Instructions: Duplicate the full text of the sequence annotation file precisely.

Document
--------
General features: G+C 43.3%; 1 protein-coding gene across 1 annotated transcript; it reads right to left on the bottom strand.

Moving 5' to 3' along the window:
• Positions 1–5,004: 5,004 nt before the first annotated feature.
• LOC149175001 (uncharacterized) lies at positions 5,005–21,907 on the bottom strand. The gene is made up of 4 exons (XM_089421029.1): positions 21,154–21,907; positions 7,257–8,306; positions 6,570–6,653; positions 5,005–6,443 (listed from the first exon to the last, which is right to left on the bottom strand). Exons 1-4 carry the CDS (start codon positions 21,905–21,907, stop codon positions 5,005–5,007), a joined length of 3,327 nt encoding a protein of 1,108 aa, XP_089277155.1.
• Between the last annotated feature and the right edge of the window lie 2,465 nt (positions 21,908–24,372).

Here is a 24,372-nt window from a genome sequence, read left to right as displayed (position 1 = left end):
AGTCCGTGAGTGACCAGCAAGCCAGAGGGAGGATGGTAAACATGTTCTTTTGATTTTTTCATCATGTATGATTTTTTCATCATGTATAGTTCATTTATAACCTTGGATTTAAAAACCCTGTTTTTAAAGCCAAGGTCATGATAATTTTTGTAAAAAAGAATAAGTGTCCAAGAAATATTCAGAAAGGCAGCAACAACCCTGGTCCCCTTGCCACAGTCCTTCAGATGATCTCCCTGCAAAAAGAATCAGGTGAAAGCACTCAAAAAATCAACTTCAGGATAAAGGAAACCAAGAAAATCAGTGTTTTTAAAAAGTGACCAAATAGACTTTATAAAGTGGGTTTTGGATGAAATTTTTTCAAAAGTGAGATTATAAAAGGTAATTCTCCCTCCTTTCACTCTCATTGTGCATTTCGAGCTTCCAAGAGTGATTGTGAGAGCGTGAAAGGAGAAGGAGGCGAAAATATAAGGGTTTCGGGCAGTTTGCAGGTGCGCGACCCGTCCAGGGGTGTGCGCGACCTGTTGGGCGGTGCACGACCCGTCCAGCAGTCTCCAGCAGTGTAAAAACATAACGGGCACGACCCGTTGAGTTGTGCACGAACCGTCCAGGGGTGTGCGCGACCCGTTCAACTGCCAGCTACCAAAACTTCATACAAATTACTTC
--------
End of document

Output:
General features: G+C 43.3%; 1 protein-coding gene across 1 annotated transcript; it reads right to left on the bottom strand.

Moving 5' to 3' along the window:
• Positions 1–5,004: 5,004 nt before the first annotated feature.
• LOC149175001 (uncharacterized) lies at positions 5,005–21,907 on the bottom strand. The gene is made up of 4 exons (XM_089421029.1): positions 21,154–21,907; positions 7,257–8,306; positions 6,570–6,653; positions 5,005–6,443 (listed from the first exon to the last, which is right to left on the bottom strand). Exons 1-4 carry the CDS (start codon positions 21,905–21,907, stop codon positions 5,005–5,007), a joined length of 3,327 nt encoding a protein of 1,108 aa, XP_089277155.1.
• Between the last annotated feature and the right edge of the window lie 2,465 nt (positions 21,908–24,372).

Here is a 24,372-nt window from a genome sequence, read left to right as displayed (position 1 = left end):
AGTCCGTGAGTGACCAGCAAGCCAGAGGGAGGATGGTAAACATGTTCTTTTGATTTTTTCATCATGTATGATTTTTTCATCATGTATAGTTCATTTATAACCTTGGATTTAAAAACCCTGTTTTTAAAGCCAAGGTCATGATAATTTTTGTAAAAAAGAATAAGTGTCCAAGAAATATTCAGAAAGGCAGCAACAACCCTGGTCCCCTTGCCACAGTCCTTCAGATGATCTCCCTGCAAAAAGAATCAGGTGAAAGCACTCAAAAAATCAACTTCAGGATAAAGGAAACCAAGAAAATCAGTGTTTTTAAAAAGTGACCAAATAGACTTTATAAAGTGGGTTTTGGATGAAATTTTTTCAAAAGTGAGATTATAAAAGGTAATTCTCCCTCCTTTCACTCTCATTGTGCATTTCGAGCTTCCAAGAGTGATTGTGAGAGCGTGAAAGGAGAAGGAGGCGAAAATATAAGGGTTTCGGGCAGTTTGCAGGTGCGCGACCCGTCCAGGGGTGTGCGCGACCTGTTGGGCGGTGCACGACCCGTCCAGCAGTCTCCAGCAGTGTAAAAACATAACGGGCACGACCCGTTGAGTTGTGCACGAACCGTCCAGGGGTGTGCGCGACCCGTTCAACTGCCAGCTACCAAAACTTCATACAAATTACTTC